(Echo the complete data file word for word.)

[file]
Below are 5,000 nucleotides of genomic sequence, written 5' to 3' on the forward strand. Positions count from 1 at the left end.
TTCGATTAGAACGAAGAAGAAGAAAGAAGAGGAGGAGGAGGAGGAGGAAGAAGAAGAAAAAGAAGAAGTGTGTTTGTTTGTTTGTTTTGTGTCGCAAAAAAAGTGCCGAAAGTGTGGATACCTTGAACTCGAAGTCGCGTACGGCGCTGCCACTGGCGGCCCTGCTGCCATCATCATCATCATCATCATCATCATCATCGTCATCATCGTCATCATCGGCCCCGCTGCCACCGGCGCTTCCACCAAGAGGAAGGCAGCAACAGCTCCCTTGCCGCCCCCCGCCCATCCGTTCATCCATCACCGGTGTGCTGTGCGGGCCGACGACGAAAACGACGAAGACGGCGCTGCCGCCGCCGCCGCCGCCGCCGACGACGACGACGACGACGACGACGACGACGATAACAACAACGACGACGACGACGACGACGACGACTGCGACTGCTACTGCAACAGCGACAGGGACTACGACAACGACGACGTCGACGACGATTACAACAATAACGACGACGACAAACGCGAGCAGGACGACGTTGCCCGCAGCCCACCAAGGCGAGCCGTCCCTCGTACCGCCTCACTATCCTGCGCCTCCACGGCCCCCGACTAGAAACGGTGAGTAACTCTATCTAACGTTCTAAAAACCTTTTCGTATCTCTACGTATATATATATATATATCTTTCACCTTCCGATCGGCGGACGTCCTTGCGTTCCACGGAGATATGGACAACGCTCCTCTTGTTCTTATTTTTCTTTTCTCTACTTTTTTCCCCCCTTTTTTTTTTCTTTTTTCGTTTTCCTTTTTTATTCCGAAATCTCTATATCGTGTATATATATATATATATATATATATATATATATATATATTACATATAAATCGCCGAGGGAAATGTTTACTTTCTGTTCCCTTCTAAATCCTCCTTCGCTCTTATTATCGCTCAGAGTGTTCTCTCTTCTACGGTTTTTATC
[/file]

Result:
Below are 5,000 nucleotides of genomic sequence, written 5' to 3' on the forward strand. Positions count from 1 at the left end.
TTCGATTAGAACGAAGAAGAAGAAAGAAGAGGAGGAGGAGGAGGAGGAAGAAGAAGAAAAAGAAGAAGTGTGTTTGTTTGTTTGTTTTGTGTCGCAAAAAAAGTGCCGAAAGTGTGGATACCTTGAACTCGAAGTCGCGTACGGCGCTGCCACTGGCGGCCCTGCTGCCATCATCATCATCATCATCATCATCATCATCGTCATCATCGTCATCATCGGCCCCGCTGCCACCGGCGCTTCCACCAAGAGGAAGGCAGCAACAGCTCCCTTGCCGCCCCCCGCCCATCCGTTCATCCATCACCGGTGTGCTGTGCGGGCCGACGACGAAAACGACGAAGACGGCGCTGCCGCCGCCGCCGCCGCCGCCGACGACGACGACGACGACGACGACGACGACGATAACAACAACGACGACGACGACGACGACGACGACTGCGACTGCTACTGCAACAGCGACAGGGACTACGACAACGACGACGTCGACGACGATTACAACAATAACGACGACGACAAACGCGAGCAGGACGACGTTGCCCGCAGCCCACCAAGGCGAGCCGTCCCTCGTACCGCCTCACTATCCTGCGCCTCCACGGCCCCCGACTAGAAACGGTGAGTAACTCTATCTAACGTTCTAAAAACCTTTTCGTATCTCTACGTATATATATATATATATCTTTCACCTTCCGATCGGCGGACGTCCTTGCGTTCCACGGAGATATGGACAACGCTCCTCTTGTTCTTATTTTTCTTTTCTCTACTTTTTTCCCCCCTTTTTTTTTTCTTTTTTCGTTTTCCTTTTTTATTCCGAAATCTCTATATCGTGTATATATATATATATATATATATATATATATATATATATTACATATAAATCGCCGAGGGAAATGTTTACTTTCTGTTCCCTTCTAAATCCTCCTTCGCTCTTATTATCGCTCAGAGTGTTCTCTCTTCTACGGTTTTTATC